[recording paused]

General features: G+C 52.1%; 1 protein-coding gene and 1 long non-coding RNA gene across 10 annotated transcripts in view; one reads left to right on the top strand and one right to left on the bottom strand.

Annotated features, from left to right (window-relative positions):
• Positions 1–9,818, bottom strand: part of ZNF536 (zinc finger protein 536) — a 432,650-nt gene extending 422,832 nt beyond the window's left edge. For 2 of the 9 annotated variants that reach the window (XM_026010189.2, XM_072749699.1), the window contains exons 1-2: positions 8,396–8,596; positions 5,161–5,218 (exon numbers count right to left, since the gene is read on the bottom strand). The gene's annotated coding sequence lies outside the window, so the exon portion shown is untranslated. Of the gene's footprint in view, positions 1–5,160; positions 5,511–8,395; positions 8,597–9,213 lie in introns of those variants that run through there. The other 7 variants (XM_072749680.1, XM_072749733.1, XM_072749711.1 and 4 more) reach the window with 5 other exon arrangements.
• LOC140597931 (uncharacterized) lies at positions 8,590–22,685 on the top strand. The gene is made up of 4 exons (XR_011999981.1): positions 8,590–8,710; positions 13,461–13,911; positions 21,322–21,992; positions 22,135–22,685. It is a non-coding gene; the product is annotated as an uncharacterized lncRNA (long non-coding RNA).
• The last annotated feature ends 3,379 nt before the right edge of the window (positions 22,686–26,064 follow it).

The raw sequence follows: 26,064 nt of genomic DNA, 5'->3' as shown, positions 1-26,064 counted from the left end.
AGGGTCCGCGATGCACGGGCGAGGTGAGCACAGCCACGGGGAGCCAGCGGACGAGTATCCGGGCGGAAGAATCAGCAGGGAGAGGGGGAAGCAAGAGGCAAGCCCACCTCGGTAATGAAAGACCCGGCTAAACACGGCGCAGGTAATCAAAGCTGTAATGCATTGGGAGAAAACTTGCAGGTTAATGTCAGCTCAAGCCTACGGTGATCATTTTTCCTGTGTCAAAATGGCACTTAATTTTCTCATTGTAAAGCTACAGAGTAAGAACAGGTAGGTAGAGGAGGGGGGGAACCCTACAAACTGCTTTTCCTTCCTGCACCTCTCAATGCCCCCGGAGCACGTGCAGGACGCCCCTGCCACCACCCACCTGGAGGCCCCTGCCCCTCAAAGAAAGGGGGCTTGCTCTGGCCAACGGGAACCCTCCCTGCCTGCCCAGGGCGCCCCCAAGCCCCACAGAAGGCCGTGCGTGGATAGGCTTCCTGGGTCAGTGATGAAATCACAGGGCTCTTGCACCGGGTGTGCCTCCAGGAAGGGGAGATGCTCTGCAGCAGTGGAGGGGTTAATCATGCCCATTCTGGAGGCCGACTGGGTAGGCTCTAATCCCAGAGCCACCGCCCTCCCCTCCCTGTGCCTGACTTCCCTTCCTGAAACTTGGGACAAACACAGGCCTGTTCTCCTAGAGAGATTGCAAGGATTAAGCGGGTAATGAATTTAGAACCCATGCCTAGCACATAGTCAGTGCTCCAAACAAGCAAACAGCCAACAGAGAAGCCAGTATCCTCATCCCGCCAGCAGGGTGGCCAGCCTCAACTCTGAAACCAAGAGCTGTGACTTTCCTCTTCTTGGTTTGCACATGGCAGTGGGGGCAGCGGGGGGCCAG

Time off we were given. The South Africans were very hospitable people. We had, we had one difficult group amongst them, in amongst the Afrikaaners in particularly. I think they were called the [unclear] I think, which was Afrikaans. But they were not so much pro-German but anti-British because of the reputation of the British in the Boer War when a lot of the Afrikaaners died in, in what was then the first type of concentration camp. And we had to be very careful sometimes. Especially if we were out at night and coming back, walking back to camp. We had one or two of our lads would be hijacked by these people and, you know taken miles out, in to, in to the bush sort of thing and either beaten up or stripped of clothing. And apart from that the South Africans were very hospitable. So, their homes and their farms, many of them were farmers were open to us boys. One particular farm I went to at a place called Tarkastad and it turned out they were lovely people there. Turned out that they were descendants of Nelson. How, how it came about I don’t know but that was what they, they told us. That the, I think it was the lady was a descendant of Lord Nelson, Admiral Nelson. But they were lovely people. At that, at the same time I took up dancing for something to do. Ballroom dancing. And another chap and I called Pat Keene who later on unfortunately we lost on operations, but he was a great buddy of mine and we took up dancing together and we had then the youngest dancing teacher in South Africa. She was only seventeen, I think. A girl called Ada Krueger. And there again they were a lovely family. We were often invited in to their home, and I finished up eventually one evening with Ada doing an exhibition dance. And I can always remember when she was teaching the tango. The tango in those days you had to keep body contact with the right side against the, against the, your partner’s side. Always close contact. A very passionate dance. A very emotional dance. But then we always found something to do. And the people as I say were lovely. They really were lovely. Until the day arrived as I say when we got our wings and the future ahead of us. We were then waiting to be shipped. We didn’t know where to. It was either to be the Middle East or back home to the UK. In my case it turned out to be the Middle East. I was posted up to Egypt and then eventually on to Palestine where I did my operational training. On the way up we found it very interesting. Putting into the ports of Mozambique which was then Portuguese East Africa, seeing Zanzibar and Madagascar from the ship in the distance on the horizon and then were pulling into Mombasa. And we were in Mombasa for twenty four hours. Again, that was fascinating to see an early African port as it was in those days. We were not allowed ashore of course so it was a question of always wondering what, what lay beyond the palm trees and the horizon little knowing that some years later I would be emigrating to this country and spending thirty odd years there. That was fantastic. But the morning we left Mombasa it was a Sunday morning and it was church service on board the ship. And we were about an hour, two or three hours away from Mombasa heading north when we were having church service and the padre announced to us that a ship that had passed us going towards Mombasa an hour before had been sunk by a submarine. So we must have come within sight of that U-boat commander but either he wasn’t interested in us or he couldn’t catch us because we were then alone. We were no longer in convoy. We were moving as fast as the, the ship would take us then and, and weaving around. So maybe we were fortunate in being a difficult location for the U-boat commander. But the ship that had passed us going towards Mombasa a couple of hours before had been sunk. Our next port of call then was, would be, I think Somaliland. We pulled in to Djibouti, I think it was and then on to Aden. Aden of course then was a, was a British possession or colony. So that was quite an experience to see the sights of Aden. Again we didn’t go ashore. We had lots going on with the latest coming on to the boat. That was a lot of fun. And of course we were entering in to the Red Sea then and that, was very, very hot because you had land on both sides port and starboard within view and it was very, very hot indeed. And it was so hot, that’s where I believe the expression ‘posh’ came from. In the Indian days when you were sailing, sailing as it was in those days. People going out to India had a saying you go out, say port side out and starboard side back so you had the best side of the ship to, to the cooler side of the ship both ways. And that’s, I believe the origin of the famous word POSH. Port Out, Starboard Home. Then we had the experience of the Suez Canal. We went ashore at [pause] not Suez. Yes. We went ashore at Suez for a little while and then we were told we were disembarking then and going to Cairo. We went to Cairo and in to Cairo we, again a big selection. A big centre. I forget what you would call them now. Like a demarcation where all categories of all types were all placed in there ready to be posted to various units and we found ourselves then posted to Palestine where I did my operational training and converted then on to Wellingtons. And that was an education because the Palestinians then were becoming very difficult. The, the, many of the Jewish refugees from, from Europe were wanting to settle in Palestine and there was lots of conflict going on at the time. And again they had two terrorist organisations. Oh dear, I did know the name of them. I can’t forget. I can’t remember the name now but they, they were, again we had to be wary because sometimes our lads could be treated, you know pretty roughly if if they got their hands on any of us. But at the same time the population as a whole again were very generous and it was really good. We had, I think seven weeks I think in an operational training where we were converting on to Wellingtons. That I would say was equally, as equally traumatic in training as operations because converting then from smaller aircraft where you had instructors converting on to, in this case the bomber aircraft, the Wellington, a much bigger aircraft where you initially had instructors and after that you were on your own. So then you were learning to fly under such conditions and it was tough and we lost a lot of members there. At one time we went through a period where we were having funeral parades almost every day and you were losing a lot of the lads you’d trained with just in operational training. We did have one incident. We were attacked by enemy and that was, we were on a navigational exercise up to the Lebanon from Palestine. Up in to the Lebanon and I was at the controls at the time because I was also training to be a co-pilot as well and flying along merrily there in the pitch black and suddenly found tracer fire coming from behind us over the wing. So I took the necessary evasive action and then nothing happened. He disappeared. We can only assume that he came from Crete which the Germans had occupied then and obviously realised that bomber crews were training there so they were having a go at some of us novices. But that was the only incident. Bombing exercises were a little more difficult. Our targets then were out in the desert at Jordan and funnily enough when you were flying over the desert we found navigation exercises over the Egyptian and desert in those days very, very difficult because you’d got no landmarks whatsoever and its sometimes difficult. And this time we were trying to find a target measuring something about twelve yards square in, in the desert is extremely difficult. But then we were using real bombs and in training in South Africa they were only eleven and a half pound practice bombs. Now, we were going on to much bigger ones. Two hundred and fifty pounders. One or two tricky incidents that we experienced. One, one was, we were flying at night over the Jordanian desert I think it was when suddenly there were navigation lights coming straight towards us and our pilot who was an Australian called Hack Butler instead of, as one should have when you meet aircraft coming towards you, you turn port to port. So when you see the red light which is a navigational light you turn to, you turn away. But this time our skipper decided to go underneath the approaching aircraft. He did a quick dive. And as he did a quick dive I left my seat which was in the dickie seat next to the pilot, banged my head on the roof. But then I immediately thought then that everything sort of leapt out of, I immediately thought in the back in the fuselage we had two one hundred pound magnesium photoflashes which when you press the bomb tit and your bombs went away the photoflash took a photograph of what you were doing and I immediately thought what would happen to these because these were only lying in the flare chute and gravitation was the only thing holding them there. So I immediately thought my God maybe these things have been pulled out. I, I’ve never moved so fast in all my life. There was no question of of, of fear whatsoever. It was just a reaction and I thought I’ve got to do this whatever the precaution I was going to take. It had to do it quick because we only had seconds. If the cable had pulled the detonator on these fuses we’d be blown out of the sky. And I went over the main, the Wellington had a main spar between the wings which cut across the fuselage and that was in a confined aircraft sometimes difficult to, to cross over. That’s where the navigator and wireless operator sat. I don’t remember clearing that at all. Went straight over it and there I found my two flash bombs had actually pulled out but, and I quickly rubbed my hands together unscrewing the detonator caps hoping it hadn’t been struck. And I was lucky. It was ok. I took the detonators out but that was a, that was a close call. I got marked in my logbook after that. The bombing leader marked me down as, “This man is very erratic in his behaviour. May improve on a squadron.” That was put in my logbook which I thought was quite funny. And another time we had the roof hatch flew open on us. It obviously hadn’t been connected properly. It flew open on us. So it was my job, I was standing on my seat with the wireless operator and navigator holding on to my belt while I pulled the doors and then closed them. So I was standing there with the top half of me sticking out of the fuselage. All down to, if you like inexperience. We were young lads training there. And how we joined together as as aircrews is rather interesting. Unlike the Americans where the Americans usually allocated who you flew with the Air Force adopted a voluntary basis and when we arrived at the transit place in Jerusalem when we first arrived in Palestine we were all, all together and you would meet in, in hallways for lectures and all sorts of things. So you were all mixing together and this was, you were given then the opportunity if you joined up with somebody else or you made pals with a navigator or an air gunner and you got on quite well together you asked, ‘Shall we fly together?’ And this was how the RAF then formed their crews together which was very good because it was, it was left to the human individual to pick. And we had quite a mixture. The pilot was Australian. My navigator was a very serious man called Geoff Partridge. He was from Cheltenham. Myself and my wireless operator were from Liverpool. Both from Liverpool. We were both Liverpudlians. And our tail gunner was a West Indian, Arthur Skerritt and he was quite a character. And from then on we were flying together. I suppose almost a year as a crew. And that is in itself is quite an experience. You fly together through all sorts of conditions as a crew. As a team if you like which your strongest member is your weakest link if you like and you come together as a family so that later on when you find yourself on operations, usually you kept silence unless there was anything needed, any need to talk because you were looking out for enemy aircraft all the time. You could tell by the inflection in a man’s voice, whoever it was talking, how he felt. And that, you didn’t want to let your comrades down. So this welded you together weak or strong. Whatever it was which you knew each other intimately by the sound of their voice, how they felt and what have you which counted for a lot when it came to operations later on. On completion of, of operational training we were sent back to Cairo, to Heliopolis again, to the transit camp and then from there on we were shipped this time as a crew by the old, the old faithful DC3 and we, they flew us to Foggia in southern Italy where we joined 205 Group RAF, and attached to the American 15th Air Force. And we then became part of what was known as the Mediterranean Allied Strategic Command which was broken up into three. You had a Strategic Command which we were attached to. The American 15th Air Force where we used to do the daylight bombing mostly and sorry, where the Americans would do their daylight bombing mostly. We would, most, most of our operations were night time operations but we worked together then for squadron for something like seven months I think, in which time I did thirty nine operations. But it was, it was again an experience. Typical of, of RAF or British if you like. We RAF members, we had ten squadrons all, well, eight squadrons. Two South African squadrons of the Royal Air Force and then they formed in different Wings. I was with 40 Squadron and 104 Squadron of 236 Wing. And there we operated on for the whole of the period that we were there. Very often the Americans were on the same airfield. They lived in a style of luxury that, yeah they flew, they had casualties, they did a marvellous job but their accommodation was far superior to ours, their food was far superior, in fact if I can remember, our food was mostly dehydrated and it was terrible stuff. Potatoes. Dehydrated potatoes was like rice pudding. Terrible. And I did the whole period, seven to nine months on the squadron I can’t remember getting an egg through our own people. I think later on I think a lot of it was going on the black market because the Italians were, were starving. They really were. So we, we used to scrimp and scrape. I remember Christmas time when we pooled together and I think we paid about seventy pounds for a pig. So we had roast pork for Christmas dinner. But we could trade with the Americans. The only thing Americans lacked was Scotch Whisky and aircrew, NCOs and officers got a spirit ration. So for a bottle of Scotch Whisky you’d get a jeep from the Americans. For a crate they’d give you an aircraft. But it was quite amusing but they had everything. We were under canvas, old torn shredded tents from the desert campaign which were alright in the Italian summer but in the Italian winter then of ’44 and ‘45 was dreadful. Feet, feet of snow all over the place and cold. We’d reached the stage we had no heating in the tents. We were make do and mend until eventually our group captain signalled headquarters and said, ‘If I don’t get heating for my aircrew and ground crew I can’t guarantee the efficiency of, of my Group.’ And we got, within twenty four hours we got Valor stoves. So they were there. Somebody had them somewhere. But a lot of it then was black market. You could get about seventy five pounds which in those days was a lot of money for a flying jacket off the Italians, you know. But you always had to watch who you were dealing with on the, on the black market because the RAF had special branch there amongst them and if you were caught trading any RAF stuff you were for it. But an interesting time as well as, as well as an experience time to be flying operations. When my, my first operation by the way was to the south of France. That was the invasion of southern France which was six weeks I think after D-Day. That was my first operation. Reasonably calm one. We saw a lot of our ships. Convoy of ships going in over sea. We had to make sure our IFF which was a signal you’d send from the aircraft automatically Identification Friend or Foe. If you didn’t have that switched on the Navy boys would open fire on you no trouble at all. They wouldn’t wait. But it was a fairly eventless operation. We succeeded in bombing the dock, the docks at Marseilles and then back. That was a very interesting operation. We were flying in to the sun so we were following the sun. Quite a strange experience. But my second operation was my real baptism of fire. In those days in Europe there were, the enemy were relying on, because Germany itself produced no fuel, only synthetic oil a lot of the oil was coming from the Caucasus in the Ukraine and the Ploieşti oil fields of Romania. Because of their value of course they were both very heavily defended. The Russian advance then which was beginning was retaking the Caucasus, so the Germans apart from odd satellite oil fields in the odd country here and there their biggest supply was the Ploieşti oilfields at Romania which were quite notorious. And the enemy we were told was relying on about sixty percent of its fuel oil and it was then at the stage where it was fighting for its existence. And the oil then was transposed from Romania which was very close to the Black Sea. So it was quite an operation, and also when you were getting briefed in Nissen huts which we had then, all assembled, all the air crews that were flying that day you were allocated a flight. You had A Flight, B Flight and you were told that morning which flight you was, on the flight board there whether you were operational that day, that night or not and you would assemble in a Nissen hut. In the Nissen hut everybody, all the aircrew all together all chatting away you know. All you could hear is gabble, gabble, gabble gabble but I’d never seen a Nissen hut go quiet so quickly as when the intelligence officer stands up and he says, ‘Good evening gentlemen. Your target for tonight is — ’ and he would tell you what the target was. When he mentioned Ploieşti the whole Nissen hut went dead quiet because we knew what the opposition was there. It was a, I don’t know something like maybe a six hundred mile flight there over enemy territory. Yugoslavia, Bulgaria, Romania, heavily patrolled by night fighters and then also we were told that they had two elite squadrons. I believe they were Romanian squadrons but flying the famous 109, F109. The 109 was I think produced by Focke as well as, as the, other aircraft. I can’t think what the other manufacturer is now. If somebody, anyway, that’s beside the point two squadrons who would be over the target because they were, they were elite squadrons and they weren’t afraid of even though their own defensive fire was going up into the sky they weren’t afraid of flying in amongst the bombers. So, and plus the fact that the whole oil fields, the whole area was surrounded by very massive ack ack fire. I mean the famous JU88 anti-aircraft gun which was notorious on the German side plus many light ack ack all dug in in the hills. It was forming an umbrella if you like over the target. Really something to contend with and also they had masses of searchlights. Amongst the searchlights you had what we call, what were known as master searchlights which were a very intensive blue one and they were controlled by radar. So they would track you by radar and get you. And if you ever got one of these master searchlights on you then all the other searchlights would cone in and they would get you in a cone. And we used to say if you were caught in a cone it’s like walking down Piccadilly naked you know. And you really felt sometimes it was quite something to get out of. So we were always advised then never to fly straight and level for more than about twenty five seconds at a time because that’s how long it would take the enemy to track you, get a shell in their gun and get it to where you were supposed to be. So we were always, going in towards the target, lots of evasive action. You were looking out for night fighters as well, and a hell of a lot going on. So you’d not only be bounced around the sky by ack ack fire, you could even smell the cordite but you were also dodging and weaving the, the searchlights and everything and the sky was full of smoke. But also running up to the target you could see tracer fire both from the ground and from our own boys going in. First of all the Pathfinders ahead of us. They would be answering enemy fire with their own gunners. So, it was like, it was like a Dante’s Inferno ahead of you, you know. The, the target indicators. The Pathfinders used to drop red, no green I think in the first instance. No. They would like to light the place up with flares. Just fill the sky with flares lighting up. From the flares they themselves would hope to identify the target proper. And if so then they would drop green target indicators usually if they could in the form of a triangle. In the middle of that triangle was your target. If they found, the following Pathfinders found that they were spot on then they would drop red target indicators right on the target so we had three forms of target observation to bomb on. First of all the red indicators. If we saw those, if they were in place. Sometimes they weren’t. Green as a result if the red ones weren’t there. If they weren’t there then you bombed visual because you’d memorised from the photographs of the area. You’d memorised what your aiming point was. And that was the critical time when you were coming up to the target when you’d got no choice. You had to stay straight and level and that’s when you were holding your breath. And that’s when your training and your discipline comes in to being because as a bomb aimer I know my crew had fought hard to get me there, it’s now up to me to do the job properly. So they’re listening to my voice giving corrections, ‘Left. Left. Steady. Right. Steady.’ Correcting the pilot, trying to get my target in the tram lines, and, and keep it there and hope to God while you’re doing that you’ve got to stay in the air. One time we had, on the run in we had an aircraft, one of ours just disappeared in an orange flash. He’d obviously been, had a direct hit either in his bomb bay or fuel tanks and that was quite chilling when you saw that sort of thing happening. Also you see flaming aircraft going down around you. So it’s, it’s Dante’s Inferno. It really was something. And this was only my second operation. Anyway, we managed to, to, to get to the target ok, dodging all the flak. You could even smell the cordite as you were going through and I dropped my bombs. Just as I dropped my bombs a yell from the, from the, from the gunner saying there was a fighter coming in starboard quarter up because you divided your aircraft in to sections. And the air gunner would tell you then and also at the same time that he heard it the wireless operator was doing nothing because you had radio silence, so he’s standing in the astrodome also helping to look out for night fighters and he yelled another one coming in from starboard. So we had two fighters coming in on us. Now, the critical point here if you are a really good gunner. He’s well trained and keeps his cool he’s firing his machine guns by, he had a graticule of sights which are circles and if he identified the enemy aircraft that’s coming at him then he knows what type it is. He also knows what sort of armament it’s got and what range he’s likely to open fire, if your air gunner is right on the ball and I reckon our chap was. So he would say where the aircraft was coming in from. In this instance was coming in from starboard and the gunner had said his was coming in from starboard quarter up. So in other words coming in from the top. So this indicated when he, when he’d estimated that the enemy would open fire he would, first of all he would say, ‘Enemy fighter coming in. Starboard quarter up. Stand by.’ [pause] ‘Corkscrew starboard.’ So you always corkscrewed, which was an evasive action in the direction of the enemy fighter because that narrows the angle and, and it makes it more difficult for him to keep his, his sights on you. Also, he’s travelling faster than you are too. A lot faster. So, if your gunner’s got it right then he would shout, ‘Now.’ And immediately we had that, ‘now,’ then we would, up front we were waiting by. We had the warning from him telling us which way to start our corkscrew. As soon as he yelled, ‘now,’ that’s when we would start it, and when he estimated the enemy was going to open fire. And when he shouted, ‘now,’ in this instance we immediately started a climbing turn to, to port. We were going to starboard. We were going to starboard, the same side that he was approaching. We were also going up because he was approaching from up. So we were trying to make it as difficult as possible for him to maintain his sights on you. Yeah. Fighters coming in that way so you’re doing, you were starting your corkscrew there. And a corkscrew literally was you’re climbing, you’re diving, you’re climbing, you’re diving and you’re alternating all the time to try and make it as difficult as possible for the enemy to keep his sights on you. And that was quite important. Anyway, we managed to shake them both off. But as we were doing that, up front we saw our airspeed indicator was down to stalling speed as we thought. So we thought Christ we’re going to fall out the sky any minute. So immediately, do you remember we were talking about spinning, how to get out of a spin? We immediately thought we would get in to a stall here which would be bloody difficult with a big aircraft. So immediately we pushed the sticks forward to gain airspeed. It was only after a few seconds we realised we weren’t stalling at all we were actually diving because what happens is when you throw the, all your instruments on a Wellington are controlled by a gyro. When you’re throwing the aircraft around the sky these gyros get toppled and it takes about twenty minutes for your instruments to come back working. But then you are really flying by the seat of your pants. And so we found ourselves in a steep dive. We thought Christ, you know, the wings are going to come off. It took two of us on the controls to pull it back. And we could feel the aircraft juddering as we were pulling it out of the dive, and we finished up almost down in amongst the, all the derricks, and down in amongst all the flaming chaos. So we thought we’d survived the dive. We got out of it alright so we thought we’d stay low. Anyway, we’d already bombed our target, our bombs and we thought we were keeping low because night fighters don’t like fighting at low level at night so we stayed quite low level for, for quite a bit until we got well clear of the target area and then we resumed our cruising flight then to go home. But even then we still had two hundred, six hundred miles of, of control we were told by night fighters, about two hundred controlling the approaches to and from the target. So it was a very difficult target Ploieşti. And that was my second operation but it taught us an awful lot. We survived it but it taught us an awful lot and enabled us to get through thirty seven more.